There would be no changes to the strict oversight of JPMorgan Chase & Co., Bank of America Corp., Wells Fargo & Co. and the 10 other largest banks in the U.S.

The bill also adds new protections in the wake of the massive Equifax Inc. data breach, allowing consumers to freeze and unfreeze their files with credit reporting companies and requiring free credit monitoring for active-duty members of the military.


“The reforms in this bipartisan bill help tailor the current regulatory landscape, while ensuring safety and soundness and relieving the burden on American businesses that are unfairly being treated like the largest companies in our economy,” Crapo said before his committee considered the bill.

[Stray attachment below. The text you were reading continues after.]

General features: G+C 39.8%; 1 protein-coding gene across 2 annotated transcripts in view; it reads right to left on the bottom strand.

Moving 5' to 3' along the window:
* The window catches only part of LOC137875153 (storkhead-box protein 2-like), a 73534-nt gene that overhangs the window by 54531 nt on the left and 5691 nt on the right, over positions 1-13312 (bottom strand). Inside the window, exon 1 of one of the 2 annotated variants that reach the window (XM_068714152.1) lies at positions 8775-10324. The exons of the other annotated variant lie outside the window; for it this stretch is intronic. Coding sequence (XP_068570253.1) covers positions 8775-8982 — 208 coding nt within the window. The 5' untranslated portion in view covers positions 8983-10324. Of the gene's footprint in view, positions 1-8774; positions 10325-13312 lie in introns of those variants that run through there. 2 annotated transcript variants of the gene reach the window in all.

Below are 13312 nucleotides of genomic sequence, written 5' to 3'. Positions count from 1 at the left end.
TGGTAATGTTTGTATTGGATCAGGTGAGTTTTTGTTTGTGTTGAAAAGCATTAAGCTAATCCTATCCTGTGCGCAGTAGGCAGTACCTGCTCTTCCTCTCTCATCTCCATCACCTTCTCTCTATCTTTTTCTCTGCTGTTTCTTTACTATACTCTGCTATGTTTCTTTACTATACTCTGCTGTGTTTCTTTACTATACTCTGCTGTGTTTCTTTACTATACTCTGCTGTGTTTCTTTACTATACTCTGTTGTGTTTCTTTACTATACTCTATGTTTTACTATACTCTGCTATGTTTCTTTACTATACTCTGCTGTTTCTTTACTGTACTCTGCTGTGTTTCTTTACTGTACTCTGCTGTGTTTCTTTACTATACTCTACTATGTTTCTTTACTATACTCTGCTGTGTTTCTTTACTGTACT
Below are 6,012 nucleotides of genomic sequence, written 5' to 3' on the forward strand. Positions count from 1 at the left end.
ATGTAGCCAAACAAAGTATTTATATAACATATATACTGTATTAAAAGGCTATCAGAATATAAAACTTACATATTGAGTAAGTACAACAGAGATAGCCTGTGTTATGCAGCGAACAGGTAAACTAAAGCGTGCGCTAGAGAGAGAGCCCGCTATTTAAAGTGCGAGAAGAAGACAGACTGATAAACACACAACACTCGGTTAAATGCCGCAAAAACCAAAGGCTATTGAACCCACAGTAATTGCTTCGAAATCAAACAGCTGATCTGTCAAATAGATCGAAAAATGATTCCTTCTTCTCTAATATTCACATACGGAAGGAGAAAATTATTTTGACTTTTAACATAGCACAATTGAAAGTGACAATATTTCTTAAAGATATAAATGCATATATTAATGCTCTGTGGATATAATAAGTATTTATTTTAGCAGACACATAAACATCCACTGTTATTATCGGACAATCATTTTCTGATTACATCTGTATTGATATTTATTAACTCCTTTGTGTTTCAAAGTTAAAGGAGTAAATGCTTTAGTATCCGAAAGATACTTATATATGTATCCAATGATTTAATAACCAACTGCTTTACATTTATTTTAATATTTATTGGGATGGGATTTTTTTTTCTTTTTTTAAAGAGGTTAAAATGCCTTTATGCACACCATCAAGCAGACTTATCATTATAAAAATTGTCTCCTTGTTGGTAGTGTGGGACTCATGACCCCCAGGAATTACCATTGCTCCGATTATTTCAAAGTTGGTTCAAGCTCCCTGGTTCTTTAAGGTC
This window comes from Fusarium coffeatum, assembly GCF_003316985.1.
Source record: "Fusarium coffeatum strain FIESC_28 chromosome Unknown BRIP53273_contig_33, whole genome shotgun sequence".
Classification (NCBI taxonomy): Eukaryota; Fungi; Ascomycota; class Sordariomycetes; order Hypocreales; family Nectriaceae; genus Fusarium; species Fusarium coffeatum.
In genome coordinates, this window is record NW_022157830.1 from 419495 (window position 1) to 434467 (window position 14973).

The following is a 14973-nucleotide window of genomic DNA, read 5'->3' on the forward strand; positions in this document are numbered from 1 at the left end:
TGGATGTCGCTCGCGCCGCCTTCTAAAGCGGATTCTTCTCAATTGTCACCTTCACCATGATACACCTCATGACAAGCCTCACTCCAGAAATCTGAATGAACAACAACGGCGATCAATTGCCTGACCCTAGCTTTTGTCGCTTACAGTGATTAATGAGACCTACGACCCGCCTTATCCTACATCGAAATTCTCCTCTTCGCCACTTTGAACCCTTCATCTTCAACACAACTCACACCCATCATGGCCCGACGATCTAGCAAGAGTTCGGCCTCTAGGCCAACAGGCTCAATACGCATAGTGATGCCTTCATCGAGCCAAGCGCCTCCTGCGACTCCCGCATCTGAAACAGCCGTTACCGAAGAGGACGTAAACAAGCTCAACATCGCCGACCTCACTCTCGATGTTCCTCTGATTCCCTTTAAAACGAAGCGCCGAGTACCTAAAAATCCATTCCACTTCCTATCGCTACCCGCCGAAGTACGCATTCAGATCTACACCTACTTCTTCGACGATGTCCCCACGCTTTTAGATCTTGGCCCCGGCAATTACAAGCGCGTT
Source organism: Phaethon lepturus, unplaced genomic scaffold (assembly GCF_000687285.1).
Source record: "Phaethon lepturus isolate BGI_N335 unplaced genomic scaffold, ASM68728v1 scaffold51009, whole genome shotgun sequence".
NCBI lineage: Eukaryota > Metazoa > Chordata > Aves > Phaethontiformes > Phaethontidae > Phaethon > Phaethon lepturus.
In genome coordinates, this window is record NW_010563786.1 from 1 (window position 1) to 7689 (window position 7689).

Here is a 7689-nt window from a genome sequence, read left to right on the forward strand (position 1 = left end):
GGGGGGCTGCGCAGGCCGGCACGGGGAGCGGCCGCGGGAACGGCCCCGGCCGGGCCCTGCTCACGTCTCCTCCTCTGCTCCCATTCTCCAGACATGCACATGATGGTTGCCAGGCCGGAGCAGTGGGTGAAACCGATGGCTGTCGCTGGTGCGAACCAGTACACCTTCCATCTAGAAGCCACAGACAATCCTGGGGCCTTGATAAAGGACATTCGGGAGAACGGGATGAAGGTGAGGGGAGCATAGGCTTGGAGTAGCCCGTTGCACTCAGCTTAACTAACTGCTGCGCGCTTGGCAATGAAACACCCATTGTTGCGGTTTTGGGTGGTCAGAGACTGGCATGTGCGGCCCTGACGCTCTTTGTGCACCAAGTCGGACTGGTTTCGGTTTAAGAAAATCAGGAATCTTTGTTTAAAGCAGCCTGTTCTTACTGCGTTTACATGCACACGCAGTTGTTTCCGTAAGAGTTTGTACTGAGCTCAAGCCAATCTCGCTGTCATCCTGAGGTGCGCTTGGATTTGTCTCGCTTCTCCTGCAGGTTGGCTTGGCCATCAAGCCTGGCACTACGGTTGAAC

The goal of reducing regulations for smaller banks has broad support, and Crapo worked with moderate Democrats to get enough on board to overcome the Senate’s 60-vote hurdle for most major legislation. Banking industry and business groups have indicated their support.

The Economic Growth, Regulatory Relief and Consumer Protection Act is much less ambitious than a sweeping Dodd-Frank overhaul passed by the House on a party-line vote in June.

That bill, for example, would eliminate the designation of any financial institution as systemically important, scrap the trading restrictions known as the Volcker Rule and gut the authority of the Consumer Financial Protection Bureau.

The House bill is more in line with the aggressive deregulatory approach of President Trump, who has called Dodd-Frank “a very negative force” in the economy and vowed during the campaign to dismantle it.

But strong Democratic opposition to major revisions in Dodd-Frank, one of the signature accomplishments of President Obama, means the House bill is highly unlikely to pass the Senate.